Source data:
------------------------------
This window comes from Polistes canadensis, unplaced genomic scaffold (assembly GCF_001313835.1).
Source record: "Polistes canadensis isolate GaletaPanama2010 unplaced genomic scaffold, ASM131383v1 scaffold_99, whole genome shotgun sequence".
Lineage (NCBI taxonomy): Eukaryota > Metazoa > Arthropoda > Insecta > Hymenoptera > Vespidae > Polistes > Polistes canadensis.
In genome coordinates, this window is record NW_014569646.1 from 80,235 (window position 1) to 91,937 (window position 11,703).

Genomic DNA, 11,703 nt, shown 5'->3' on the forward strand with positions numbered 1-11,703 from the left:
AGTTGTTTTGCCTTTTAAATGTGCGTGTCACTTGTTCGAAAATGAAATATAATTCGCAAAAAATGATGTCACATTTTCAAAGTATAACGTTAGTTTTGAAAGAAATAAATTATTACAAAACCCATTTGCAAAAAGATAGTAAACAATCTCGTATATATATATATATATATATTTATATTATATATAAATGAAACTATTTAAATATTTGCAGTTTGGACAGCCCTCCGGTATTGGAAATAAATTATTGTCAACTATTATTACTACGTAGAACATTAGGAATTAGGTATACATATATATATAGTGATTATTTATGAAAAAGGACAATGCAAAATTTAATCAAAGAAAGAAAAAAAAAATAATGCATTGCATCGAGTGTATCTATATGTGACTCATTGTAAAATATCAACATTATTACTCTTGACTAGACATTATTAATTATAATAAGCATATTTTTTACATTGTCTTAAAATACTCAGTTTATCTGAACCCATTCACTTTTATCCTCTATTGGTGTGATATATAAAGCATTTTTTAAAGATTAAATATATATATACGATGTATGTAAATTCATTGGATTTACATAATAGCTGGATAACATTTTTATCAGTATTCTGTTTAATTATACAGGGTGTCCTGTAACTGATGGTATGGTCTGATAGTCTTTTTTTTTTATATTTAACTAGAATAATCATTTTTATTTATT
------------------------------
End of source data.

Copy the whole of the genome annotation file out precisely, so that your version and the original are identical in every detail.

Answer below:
This window comes from Polistes canadensis, unplaced genomic scaffold (assembly GCF_001313835.1).
Source record: "Polistes canadensis isolate GaletaPanama2010 unplaced genomic scaffold, ASM131383v1 scaffold_99, whole genome shotgun sequence".
Lineage (NCBI taxonomy): Eukaryota > Metazoa > Arthropoda > Insecta > Hymenoptera > Vespidae > Polistes > Polistes canadensis.
In genome coordinates, this window is record NW_014569646.1 from 80,235 (window position 1) to 91,937 (window position 11,703).

Genomic DNA, 11,703 nt, shown 5'->3' on the forward strand with positions numbered 1-11,703 from the left:
AGTTGTTTTGCCTTTTAAATGTGCGTGTCACTTGTTCGAAAATGAAATATAATTCGCAAAAAATGATGTCACATTTTCAAAGTATAACGTTAGTTTTGAAAGAAATAAATTATTACAAAACCCATTTGCAAAAAGATAGTAAACAATCTCGTATATATATATATATATATATTTATATTATATATAAATGAAACTATTTAAATATTTGCAGTTTGGACAGCCCTCCGGTATTGGAAATAAATTATTGTCAACTATTATTACTACGTAGAACATTAGGAATTAGGTATACATATATATATAGTGATTATTTATGAAAAAGGACAATGCAAAATTTAATCAAAGAAAGAAAAAAAAAATAATGCATTGCATCGAGTGTATCTATATGTGACTCATTGTAAAATATCAACATTATTACTCTTGACTAGACATTATTAATTATAATAAGCATATTTTTTACATTGTCTTAAAATACTCAGTTTATCTGAACCCATTCACTTTTATCCTCTATTGGTGTGATATATAAAGCATTTTTTAAAGATTAAATATATATATACGATGTATGTAAATTCATTGGATTTACATAATAGCTGGATAACATTTTTATCAGTATTCTGTTTAATTATACAGGGTGTCCTGTAACTGATGGTATGGTCTGATAGTCTTTTTTTTTTATATTTAACTAGAATAATCATTTTTATTTATT